In this book you have no clue – Rae (the protagonist) switches between utter self-centeredness and total empathy for others. She’s totally driven by emotion – it’s almost as if she can’t control her emotions at all.

The bad –

  1. The level of editing is shockingly bad. If the author confessed that she wrote this in an opium induced haze and then sent it out without ever looking at it again it would explain the utter lack of polish perfectly. It would also explain the beauty.
  2. This wasn’t a major pain but the book is the first book in the series. You’ll have to wait until summer for part 2.
  3. The strength (that it’s very driven by how the protagonist feels) is also the weakness. It’s literally a sea of emotions and everything is viewed through the eyes of the protagonist Rae.
  4. Everyone’s names have excess e’s and n’s stuffed into them.
  5. It could really, really use more polish.

Strangely, a book like this highlights that editors and publishers (of some sort) will always be needed.

With 6 to 9 months of polish and shine this book could be a Top 10 book. It has the basic ingredients. It’s going to be interesting to see what happens with this author and this series. It’s not that different from I Am Number 4 in terms of movie potential. The only thing is that this book is so real (as opposed to the Walt Disney ‘love you forever’ romance in #4) that it might not interest Hollywood.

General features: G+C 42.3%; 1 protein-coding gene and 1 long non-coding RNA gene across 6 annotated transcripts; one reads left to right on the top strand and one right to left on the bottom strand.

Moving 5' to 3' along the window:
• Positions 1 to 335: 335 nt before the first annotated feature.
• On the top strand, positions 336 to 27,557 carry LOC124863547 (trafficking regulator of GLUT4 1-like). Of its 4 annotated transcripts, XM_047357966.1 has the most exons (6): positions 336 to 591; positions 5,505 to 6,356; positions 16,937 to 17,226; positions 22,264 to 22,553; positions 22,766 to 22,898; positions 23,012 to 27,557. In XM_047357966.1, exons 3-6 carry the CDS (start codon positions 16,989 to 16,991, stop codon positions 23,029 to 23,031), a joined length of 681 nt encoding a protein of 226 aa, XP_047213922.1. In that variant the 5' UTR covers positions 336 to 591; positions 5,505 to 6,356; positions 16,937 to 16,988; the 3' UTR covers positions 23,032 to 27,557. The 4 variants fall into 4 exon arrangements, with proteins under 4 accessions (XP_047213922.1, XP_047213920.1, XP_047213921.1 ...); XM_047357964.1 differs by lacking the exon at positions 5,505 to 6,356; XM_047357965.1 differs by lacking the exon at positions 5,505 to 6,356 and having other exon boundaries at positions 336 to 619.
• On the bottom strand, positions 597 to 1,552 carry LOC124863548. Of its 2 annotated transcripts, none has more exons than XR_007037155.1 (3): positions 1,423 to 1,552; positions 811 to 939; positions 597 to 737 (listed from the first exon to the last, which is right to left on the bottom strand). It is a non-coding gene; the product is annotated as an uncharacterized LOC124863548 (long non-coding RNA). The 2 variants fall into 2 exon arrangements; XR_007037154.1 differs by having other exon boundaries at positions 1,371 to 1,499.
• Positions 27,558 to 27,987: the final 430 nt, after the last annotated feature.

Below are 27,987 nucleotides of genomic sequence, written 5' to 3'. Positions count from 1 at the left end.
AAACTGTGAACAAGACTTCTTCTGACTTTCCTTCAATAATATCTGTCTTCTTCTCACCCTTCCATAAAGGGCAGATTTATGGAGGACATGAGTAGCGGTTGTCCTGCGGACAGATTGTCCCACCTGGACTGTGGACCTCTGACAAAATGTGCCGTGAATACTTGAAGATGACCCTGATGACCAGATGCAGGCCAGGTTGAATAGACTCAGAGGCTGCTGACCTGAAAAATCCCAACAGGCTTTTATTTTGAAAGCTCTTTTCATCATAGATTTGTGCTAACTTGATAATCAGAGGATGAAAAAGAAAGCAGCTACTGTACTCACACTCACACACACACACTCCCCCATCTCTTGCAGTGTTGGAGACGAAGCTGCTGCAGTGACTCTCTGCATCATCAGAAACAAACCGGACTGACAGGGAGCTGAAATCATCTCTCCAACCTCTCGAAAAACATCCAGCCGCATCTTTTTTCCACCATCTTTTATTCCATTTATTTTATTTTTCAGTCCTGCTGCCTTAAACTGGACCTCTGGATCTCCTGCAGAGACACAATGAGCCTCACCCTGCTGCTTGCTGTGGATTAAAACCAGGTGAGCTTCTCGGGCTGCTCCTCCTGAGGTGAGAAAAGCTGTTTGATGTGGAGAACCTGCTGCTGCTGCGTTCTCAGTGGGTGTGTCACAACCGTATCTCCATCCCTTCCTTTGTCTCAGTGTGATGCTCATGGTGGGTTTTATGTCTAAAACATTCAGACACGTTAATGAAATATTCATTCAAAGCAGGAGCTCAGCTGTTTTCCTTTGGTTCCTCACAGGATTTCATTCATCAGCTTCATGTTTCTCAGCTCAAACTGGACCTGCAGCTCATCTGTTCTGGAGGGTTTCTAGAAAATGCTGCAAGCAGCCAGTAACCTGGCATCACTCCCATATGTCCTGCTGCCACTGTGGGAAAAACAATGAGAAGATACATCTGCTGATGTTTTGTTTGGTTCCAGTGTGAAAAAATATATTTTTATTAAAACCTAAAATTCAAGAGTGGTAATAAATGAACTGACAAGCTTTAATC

That’s actually the best thing about this book – It’s real. It’s frustrating because the people in it behave like real people and do crazy, incomprehensible things. However, that’s the beauty of it – at no point are you laughing at how much of a fairy tale it is. It’s a book about real life with demons and great possibilities thrown in.

One last thing – the author is making a huge mistake by not putting this at $1. It’s a make-or-break mistake. She has a shot at hitting the Top 100 with this book – By going for $3 she’s losing that opportunity. The book is totally worth $3 but it has to be at $1 to minimize friction and increase sales volume. It’s the most short-sighted thing possible – she can price the later books in her series for $2 or $3. She has her big window of opportunity right now and she’s throwing it away.